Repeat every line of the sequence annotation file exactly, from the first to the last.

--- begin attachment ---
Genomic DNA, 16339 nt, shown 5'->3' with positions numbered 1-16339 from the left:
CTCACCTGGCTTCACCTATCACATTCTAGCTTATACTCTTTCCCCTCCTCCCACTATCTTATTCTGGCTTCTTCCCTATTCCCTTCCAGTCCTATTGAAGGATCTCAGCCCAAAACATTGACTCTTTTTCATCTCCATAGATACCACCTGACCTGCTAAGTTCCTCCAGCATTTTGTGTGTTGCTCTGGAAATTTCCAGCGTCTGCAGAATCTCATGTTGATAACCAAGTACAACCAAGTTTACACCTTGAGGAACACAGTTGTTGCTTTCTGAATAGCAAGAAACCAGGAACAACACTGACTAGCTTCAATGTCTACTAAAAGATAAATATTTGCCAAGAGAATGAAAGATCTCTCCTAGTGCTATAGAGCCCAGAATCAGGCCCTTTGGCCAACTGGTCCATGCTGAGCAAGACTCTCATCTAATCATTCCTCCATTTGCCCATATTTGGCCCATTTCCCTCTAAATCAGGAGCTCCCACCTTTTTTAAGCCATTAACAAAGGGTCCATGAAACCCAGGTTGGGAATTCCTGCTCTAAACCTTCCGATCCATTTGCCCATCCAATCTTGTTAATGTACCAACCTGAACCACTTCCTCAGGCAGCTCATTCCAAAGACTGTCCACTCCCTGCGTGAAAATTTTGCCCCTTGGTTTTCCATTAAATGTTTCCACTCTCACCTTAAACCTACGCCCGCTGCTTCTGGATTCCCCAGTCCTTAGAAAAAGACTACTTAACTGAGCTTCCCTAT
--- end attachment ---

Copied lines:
Genomic DNA, 16339 nt, shown 5'->3' with positions numbered 1-16339 from the left:
CTCACCTGGCTTCACCTATCACATTCTAGCTTATACTCTTTCCCCTCCTCCCACTATCTTATTCTGGCTTCTTCCCTATTCCCTTCCAGTCCTATTGAAGGATCTCAGCCCAAAACATTGACTCTTTTTCATCTCCATAGATACCACCTGACCTGCTAAGTTCCTCCAGCATTTTGTGTGTTGCTCTGGAAATTTCCAGCGTCTGCAGAATCTCATGTTGATAACCAAGTACAACCAAGTTTACACCTTGAGGAACACAGTTGTTGCTTTCTGAATAGCAAGAAACCAGGAACAACACTGACTAGCTTCAATGTCTACTAAAAGATAAATATTTGCCAAGAGAATGAAAGATCTCTCCTAGTGCTATAGAGCCCAGAATCAGGCCCTTTGGCCAACTGGTCCATGCTGAGCAAGACTCTCATCTAATCATTCCTCCATTTGCCCATATTTGGCCCATTTCCCTCTAAATCAGGAGCTCCCACCTTTTTTAAGCCATTAACAAAGGGTCCATGAAACCCAGGTTGGGAATTCCTGCTCTAAACCTTCCGATCCATTTGCCCATCCAATCTTGTTAATGTACCAACCTGAACCACTTCCTCAGGCAGCTCATTCCAAAGACTGTCCACTCCCTGCGTGAAAATTTTGCCCCTTGGTTTTCCATTAAATGTTTCCACTCTCACCTTAAACCTACGCCCGCTGCTTCTGGATTCCCCAGTCCTTAGAAAAAGACTACTTAACTGAGCTTCCCTAT